for the degree of Master of Arts in Philosophy
chair of the department: Kelly Ritter
overview of grad college admissions & requirements: https://grad.illinois.edu/admissions/apply
overview of program admissions requirements:
program website: https://philosophy.illinois.edu/
college website: https://las.illinois.edu/
program office: 200 Gregory Hall, 810 South Wright Street, Urbana, IL 61801
phone: (217) 333-2889
Graduate Degree Programs in Philosophy
The normal program of graduate study in philosophy is directed toward the Ph.D. The M.A. degree is awarded after completing Stage One. Only under exceptional circumstances and without any commitment of financial aid, students may be allowed to seek only the Master of Arts degree. This happens only rarely. Students seeking solely an M.A. degree are encouraged to apply elsewhere.
The Graduate College admission requirements apply. Applicants should have had a course in symbolic logic and general courses in the history of ancient and early modern philosophy. Students deficient in these areas may be admitted, but they are required to remedy their deficiencies by taking such courses in their first year. Applicants should also have done some coursework in such central areas of philosophical inquiry as ethics and the theory of knowledge. All applications for admission must be supported by three letters of recommendation from persons qualified to comment on the applicant's aptitude for graduate study in philosophy. They are further required to submit a sample of their written work in philosophy (10-20 pages). International applicants whose native language is not English must take the Test of English as a Foreign Language (TOEFL) and submit their scores; a score of at least 600 on the paper-based test (115 on the computer-based test) is required for regular admission. In addition, these students must demonstrate competence in oral English before they will be allowed to assist as preceptors for the department, as described in the information for teaching assistants.
The deadline for applications is January 1 for admission in the following fall semester. Students are not normally permitted to start the program in the spring semester. For additional information see the department's information for prospective graduate students.
Every student must demonstrate competence in one of the four basic philosophical languages (French, German, Latin, or Greek) or else satisfy an alternative requirement (as described below), before advancing to the Third Stage of the program. In the case of French this may be done by passing with a grade of B or better or by passing an examination administered by the Department of French. In the case of German this may be done by passing with a grade of B or better or by passing an examination administered by the Department of German. In the case of Latin this may be done by passing with a grade of B or better any LAT course at the 300-, 400-, or 500-level. In the case of Greek this may be done by passing with a grade of B or better any GRK course at the 400- or 500-level (with the exception of and ). Alternatively students may pass a proficiency examination in Latin or Greek administered by the Department of the Classics, the form of which must be approved by the Director of Graduate Studies.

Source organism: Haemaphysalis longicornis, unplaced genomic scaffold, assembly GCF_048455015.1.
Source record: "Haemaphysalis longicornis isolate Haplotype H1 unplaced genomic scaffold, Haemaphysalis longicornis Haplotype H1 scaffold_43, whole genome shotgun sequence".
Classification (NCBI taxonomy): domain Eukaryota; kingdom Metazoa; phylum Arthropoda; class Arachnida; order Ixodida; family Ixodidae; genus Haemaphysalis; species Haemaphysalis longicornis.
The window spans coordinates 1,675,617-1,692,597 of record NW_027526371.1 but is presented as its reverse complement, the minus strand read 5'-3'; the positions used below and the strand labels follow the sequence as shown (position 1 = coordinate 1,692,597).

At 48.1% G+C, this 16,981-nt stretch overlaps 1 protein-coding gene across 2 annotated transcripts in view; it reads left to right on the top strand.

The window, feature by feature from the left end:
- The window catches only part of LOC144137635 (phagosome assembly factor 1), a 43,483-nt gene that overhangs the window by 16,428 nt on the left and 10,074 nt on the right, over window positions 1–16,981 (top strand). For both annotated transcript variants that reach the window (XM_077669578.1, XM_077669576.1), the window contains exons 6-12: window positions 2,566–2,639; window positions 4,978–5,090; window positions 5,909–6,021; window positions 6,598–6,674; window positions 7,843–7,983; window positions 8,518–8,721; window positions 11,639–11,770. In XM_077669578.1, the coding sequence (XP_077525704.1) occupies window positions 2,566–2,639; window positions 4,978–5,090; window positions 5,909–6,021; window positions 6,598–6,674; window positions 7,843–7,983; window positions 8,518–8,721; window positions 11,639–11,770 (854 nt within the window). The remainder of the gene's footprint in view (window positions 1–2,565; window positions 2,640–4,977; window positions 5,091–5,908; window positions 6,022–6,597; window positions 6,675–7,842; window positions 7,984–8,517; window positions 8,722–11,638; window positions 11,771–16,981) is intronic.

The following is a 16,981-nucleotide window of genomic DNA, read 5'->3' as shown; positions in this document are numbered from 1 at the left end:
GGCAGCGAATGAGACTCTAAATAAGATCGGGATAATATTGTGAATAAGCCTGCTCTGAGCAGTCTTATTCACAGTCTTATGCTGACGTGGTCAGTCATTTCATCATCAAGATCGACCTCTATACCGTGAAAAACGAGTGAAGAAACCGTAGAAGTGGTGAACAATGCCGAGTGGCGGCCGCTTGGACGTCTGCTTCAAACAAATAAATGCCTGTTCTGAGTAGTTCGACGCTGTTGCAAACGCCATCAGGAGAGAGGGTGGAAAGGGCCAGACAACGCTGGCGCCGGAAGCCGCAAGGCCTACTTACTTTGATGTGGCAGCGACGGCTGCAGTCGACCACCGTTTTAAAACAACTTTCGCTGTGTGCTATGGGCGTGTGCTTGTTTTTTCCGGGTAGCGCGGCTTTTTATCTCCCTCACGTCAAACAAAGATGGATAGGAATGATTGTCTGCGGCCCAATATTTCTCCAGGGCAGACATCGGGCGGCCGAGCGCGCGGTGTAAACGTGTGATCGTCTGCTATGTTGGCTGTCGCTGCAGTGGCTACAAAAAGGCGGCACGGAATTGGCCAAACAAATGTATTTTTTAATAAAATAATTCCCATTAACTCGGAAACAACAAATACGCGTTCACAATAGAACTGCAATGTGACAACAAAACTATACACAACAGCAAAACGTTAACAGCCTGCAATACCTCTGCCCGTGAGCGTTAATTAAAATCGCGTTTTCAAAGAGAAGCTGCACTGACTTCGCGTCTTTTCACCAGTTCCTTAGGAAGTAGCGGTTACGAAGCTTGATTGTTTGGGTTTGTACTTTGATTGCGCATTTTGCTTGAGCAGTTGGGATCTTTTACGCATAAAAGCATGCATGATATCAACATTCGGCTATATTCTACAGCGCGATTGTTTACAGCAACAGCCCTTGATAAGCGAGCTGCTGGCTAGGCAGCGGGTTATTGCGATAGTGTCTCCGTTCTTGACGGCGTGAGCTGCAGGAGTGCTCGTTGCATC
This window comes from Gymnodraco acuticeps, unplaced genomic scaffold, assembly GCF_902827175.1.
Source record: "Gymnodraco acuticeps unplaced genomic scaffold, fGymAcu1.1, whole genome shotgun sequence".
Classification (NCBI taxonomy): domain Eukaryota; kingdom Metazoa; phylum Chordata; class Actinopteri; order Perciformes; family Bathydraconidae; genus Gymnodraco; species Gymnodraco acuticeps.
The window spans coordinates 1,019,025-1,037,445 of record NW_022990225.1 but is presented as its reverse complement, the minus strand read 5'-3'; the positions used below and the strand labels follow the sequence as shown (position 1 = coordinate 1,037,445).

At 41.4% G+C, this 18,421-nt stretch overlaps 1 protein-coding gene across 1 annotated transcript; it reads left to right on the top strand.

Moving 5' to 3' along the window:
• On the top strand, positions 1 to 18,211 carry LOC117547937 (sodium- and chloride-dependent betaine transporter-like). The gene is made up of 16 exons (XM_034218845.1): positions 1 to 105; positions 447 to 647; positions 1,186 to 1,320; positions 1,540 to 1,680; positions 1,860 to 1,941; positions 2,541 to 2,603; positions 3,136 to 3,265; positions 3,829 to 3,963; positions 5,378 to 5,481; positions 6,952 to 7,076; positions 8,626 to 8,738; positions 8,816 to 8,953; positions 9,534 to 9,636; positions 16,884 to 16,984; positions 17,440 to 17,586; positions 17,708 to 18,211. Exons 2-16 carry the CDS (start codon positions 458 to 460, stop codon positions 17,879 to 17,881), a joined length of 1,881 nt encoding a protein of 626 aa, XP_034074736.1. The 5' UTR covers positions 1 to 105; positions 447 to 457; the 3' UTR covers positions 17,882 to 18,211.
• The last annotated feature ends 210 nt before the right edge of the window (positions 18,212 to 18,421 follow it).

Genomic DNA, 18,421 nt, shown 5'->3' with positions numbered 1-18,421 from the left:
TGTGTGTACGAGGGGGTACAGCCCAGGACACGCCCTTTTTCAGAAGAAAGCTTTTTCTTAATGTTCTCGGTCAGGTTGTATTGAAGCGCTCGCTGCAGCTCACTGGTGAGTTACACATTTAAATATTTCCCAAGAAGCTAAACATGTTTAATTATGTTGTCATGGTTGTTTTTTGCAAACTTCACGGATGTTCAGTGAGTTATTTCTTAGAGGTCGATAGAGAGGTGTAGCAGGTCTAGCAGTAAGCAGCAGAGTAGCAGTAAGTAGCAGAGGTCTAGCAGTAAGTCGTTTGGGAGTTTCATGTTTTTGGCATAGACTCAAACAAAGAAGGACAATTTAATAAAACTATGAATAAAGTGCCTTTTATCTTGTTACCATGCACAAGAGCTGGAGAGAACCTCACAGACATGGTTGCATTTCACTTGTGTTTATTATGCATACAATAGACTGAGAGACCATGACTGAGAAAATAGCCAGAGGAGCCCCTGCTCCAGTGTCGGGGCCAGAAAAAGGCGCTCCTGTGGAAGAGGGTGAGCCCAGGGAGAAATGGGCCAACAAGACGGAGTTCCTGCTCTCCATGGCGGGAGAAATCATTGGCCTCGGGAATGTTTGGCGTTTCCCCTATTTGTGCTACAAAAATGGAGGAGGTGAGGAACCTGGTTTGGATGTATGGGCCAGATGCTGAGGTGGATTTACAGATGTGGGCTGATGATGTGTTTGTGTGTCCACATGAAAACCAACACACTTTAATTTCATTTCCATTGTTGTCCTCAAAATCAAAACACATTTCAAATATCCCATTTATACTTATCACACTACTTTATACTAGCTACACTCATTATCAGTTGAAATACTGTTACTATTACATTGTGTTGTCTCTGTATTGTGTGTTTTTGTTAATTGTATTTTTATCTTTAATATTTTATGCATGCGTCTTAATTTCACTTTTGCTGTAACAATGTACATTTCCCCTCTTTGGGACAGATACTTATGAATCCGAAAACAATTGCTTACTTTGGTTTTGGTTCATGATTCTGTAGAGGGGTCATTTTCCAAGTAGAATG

To substitute a language other than one of the basic four, a student must first obtain approval of his or her adviser and of the Graduate Program Committee. Such approval normally will be granted only where the language is directly relevant to the student’s work in philosophy.
The student may petition the Graduate Program Committee to replace the language requirement by an approved program of study in her or his area of research. This petition must include a written justification by the student or the advisor. If written by the student, the justification must be approved by the student’s advisor. This program of study should be deemed more useful to the student’s research than a study of one the philosophical languages. It may, for example, involve intensive study of specific methods that will greatly enhance the student’s research, such as scientific, mathematical, or statistical methods, or it may involve obtaining crucial knowledge of some field outside of philosophy, such as concentrated studies in law, psychology, or religion.
Graduate Teaching Experience
Although teaching is not a general Graduate College requirement, experience in teaching is considered an important part of the graduate experience in this program.
Students admitted to the Ph.D. program are offered financial aid, in the form of fellowships or assistantships, which cover living expenses and include a waiver of tuition and service fees. This aid will usually be continued for up to five years provided the student is making normal progress. Further details are qualifications are given in the department's graduate regulations.
for the degree of Master of Arts in Philosophy
The M.A. degree is awarded after completing Stage I. Students may not apply to the M.A. degree program. Students qualify for the M.A. degree by earning at least 32 hours of graduate credit with at least a 3.25 grade point average (A = 4.0), as specified below.
|Hours in regularly scheduled courses (excluding PHIL 583 and PHIL 590)||24-32|
|PHIL 590||Directed Research||0-8|
|or PHIL 583||Individual Topics|
|Other requirements may overlap|
|Minimum Number of 500-level Hours Required Overall (excluding 583 and 590):||12|
|A one-year residence requirement|
|Submission of a substantial essay and passing an oral examination on this essay OR admission to Stage II.|